The final slab design was the most difficult. It’s called the ‘Midnight Orangery’. It is a dark blue background with oranges nestled amongst green foliage and white blossoms and it was difficult because it was made up of so many tiny parts that had to be placed with care onto the background to create the right effect. I think it’s a beautiful design and love the 3D effect of so many layers built up. It did take me a long time to do and was very fiddly, particularly adding the lighter green stems on top of the leaves. I actually started it and then wrapped it up to stop it drying out and came back to finish it the next day as I could feel myself getting tired and careless and I wanted it to come out looking neat.

Once all the pieces were baked and cooled and the edges had been sanded it was time to make some jewellery. I really liked that some clip on earring backs were included as I don’t have my ears pierced so it’s nice to be able to wear some of my creations!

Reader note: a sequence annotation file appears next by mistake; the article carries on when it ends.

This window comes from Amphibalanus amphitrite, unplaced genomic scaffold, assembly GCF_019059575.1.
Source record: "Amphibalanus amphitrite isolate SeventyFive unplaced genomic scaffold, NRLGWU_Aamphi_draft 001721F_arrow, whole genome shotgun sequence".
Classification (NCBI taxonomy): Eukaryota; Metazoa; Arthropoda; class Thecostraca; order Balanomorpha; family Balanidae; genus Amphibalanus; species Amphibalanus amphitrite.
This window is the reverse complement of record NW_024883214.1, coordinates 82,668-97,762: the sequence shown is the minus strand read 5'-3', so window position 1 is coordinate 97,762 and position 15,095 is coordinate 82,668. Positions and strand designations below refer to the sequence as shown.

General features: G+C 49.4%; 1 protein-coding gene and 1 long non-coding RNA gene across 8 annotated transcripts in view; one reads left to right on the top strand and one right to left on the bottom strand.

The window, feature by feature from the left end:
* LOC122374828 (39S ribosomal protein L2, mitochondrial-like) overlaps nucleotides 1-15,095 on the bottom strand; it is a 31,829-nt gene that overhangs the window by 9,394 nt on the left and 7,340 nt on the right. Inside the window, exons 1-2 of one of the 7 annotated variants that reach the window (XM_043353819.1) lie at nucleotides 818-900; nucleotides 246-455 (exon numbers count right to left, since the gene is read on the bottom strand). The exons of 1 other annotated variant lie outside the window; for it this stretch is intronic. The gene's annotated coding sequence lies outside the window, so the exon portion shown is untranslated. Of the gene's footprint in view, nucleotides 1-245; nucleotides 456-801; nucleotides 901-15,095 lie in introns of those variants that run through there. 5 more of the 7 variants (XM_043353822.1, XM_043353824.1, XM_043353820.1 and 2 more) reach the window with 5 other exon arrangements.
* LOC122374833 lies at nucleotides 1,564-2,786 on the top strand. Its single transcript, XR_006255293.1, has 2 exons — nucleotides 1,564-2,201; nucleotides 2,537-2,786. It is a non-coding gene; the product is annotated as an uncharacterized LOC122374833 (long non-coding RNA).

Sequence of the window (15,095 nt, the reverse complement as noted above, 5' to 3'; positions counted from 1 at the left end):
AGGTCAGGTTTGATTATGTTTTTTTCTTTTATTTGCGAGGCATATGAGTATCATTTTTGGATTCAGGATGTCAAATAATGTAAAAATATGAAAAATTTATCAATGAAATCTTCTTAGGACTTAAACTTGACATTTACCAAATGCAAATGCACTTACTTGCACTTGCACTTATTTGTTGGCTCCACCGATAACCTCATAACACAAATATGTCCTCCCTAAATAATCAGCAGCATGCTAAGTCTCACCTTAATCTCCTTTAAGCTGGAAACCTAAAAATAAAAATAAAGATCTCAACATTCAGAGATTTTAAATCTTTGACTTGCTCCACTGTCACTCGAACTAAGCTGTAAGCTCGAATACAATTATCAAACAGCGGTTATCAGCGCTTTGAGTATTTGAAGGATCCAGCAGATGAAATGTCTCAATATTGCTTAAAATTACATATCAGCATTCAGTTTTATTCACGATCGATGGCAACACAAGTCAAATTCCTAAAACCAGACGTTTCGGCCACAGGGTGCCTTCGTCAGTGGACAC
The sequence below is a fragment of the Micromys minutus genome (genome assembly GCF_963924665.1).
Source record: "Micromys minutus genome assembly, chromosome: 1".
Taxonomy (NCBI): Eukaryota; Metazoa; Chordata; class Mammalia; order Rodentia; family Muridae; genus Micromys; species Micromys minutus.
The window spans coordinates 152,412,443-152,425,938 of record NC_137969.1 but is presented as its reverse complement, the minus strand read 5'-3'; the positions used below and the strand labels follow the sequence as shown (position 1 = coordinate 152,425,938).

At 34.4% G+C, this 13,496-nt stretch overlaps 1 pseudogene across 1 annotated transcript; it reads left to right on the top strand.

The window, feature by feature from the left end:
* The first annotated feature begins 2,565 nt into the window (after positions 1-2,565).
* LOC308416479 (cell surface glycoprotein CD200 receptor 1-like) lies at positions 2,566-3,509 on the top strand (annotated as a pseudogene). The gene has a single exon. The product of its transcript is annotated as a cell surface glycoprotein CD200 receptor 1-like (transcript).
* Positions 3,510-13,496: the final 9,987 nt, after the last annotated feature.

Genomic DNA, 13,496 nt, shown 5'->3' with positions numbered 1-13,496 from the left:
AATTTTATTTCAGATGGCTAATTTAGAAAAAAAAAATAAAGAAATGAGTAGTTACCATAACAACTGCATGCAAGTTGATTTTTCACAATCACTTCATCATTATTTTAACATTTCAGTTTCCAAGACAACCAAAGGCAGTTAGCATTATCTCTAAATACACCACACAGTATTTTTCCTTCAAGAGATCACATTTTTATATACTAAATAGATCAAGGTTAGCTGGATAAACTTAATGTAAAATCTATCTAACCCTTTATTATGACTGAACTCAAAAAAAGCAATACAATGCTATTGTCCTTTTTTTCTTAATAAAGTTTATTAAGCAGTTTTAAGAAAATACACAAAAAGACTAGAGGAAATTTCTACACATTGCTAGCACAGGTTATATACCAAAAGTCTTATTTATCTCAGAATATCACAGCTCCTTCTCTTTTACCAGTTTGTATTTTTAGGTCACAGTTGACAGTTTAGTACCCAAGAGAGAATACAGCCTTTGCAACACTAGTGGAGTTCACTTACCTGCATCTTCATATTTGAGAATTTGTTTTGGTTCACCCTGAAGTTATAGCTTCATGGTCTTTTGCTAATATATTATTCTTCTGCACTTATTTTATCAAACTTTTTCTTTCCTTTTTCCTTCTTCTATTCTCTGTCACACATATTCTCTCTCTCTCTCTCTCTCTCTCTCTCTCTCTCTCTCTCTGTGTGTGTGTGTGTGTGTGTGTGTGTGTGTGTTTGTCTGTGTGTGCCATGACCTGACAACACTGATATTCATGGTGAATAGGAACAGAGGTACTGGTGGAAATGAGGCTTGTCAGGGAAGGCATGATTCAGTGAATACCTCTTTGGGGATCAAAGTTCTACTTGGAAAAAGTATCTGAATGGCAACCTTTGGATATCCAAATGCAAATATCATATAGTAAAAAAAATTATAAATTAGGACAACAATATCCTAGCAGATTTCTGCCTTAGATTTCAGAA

Tea and Crafting – Polymer Clay Baubles

I had a super crafty weekend! I attended online workshops on both Saturday and Sunday and it was such a lovely way to spend my time, especially getting to hang out with other crafty people. I feel like I made so much this weekend, so I’m only going to talk about one of the workshops today: polymer clay Christmas baubles with Tea and Crafting ( 

I’ve done several workshops with Jane from Tea and Crafting, both in real life and online. She is such a fantastic host and is so great at talking through and demonstrating each instruction. I also love how enthusiastic she gets about what everyone has made! As this was an online workshop everyone was sent a pack of materials in advance. This is all included in the cost of the workshop, which was £38 plus shipping (£2.99). Included in the parcel was:

  • Fimo polymer clay x4 (white, red, blue, and yellow)
  • Polystyrene balls x3
  • Lolly sticks x2
  • Bauble hangers with caps x3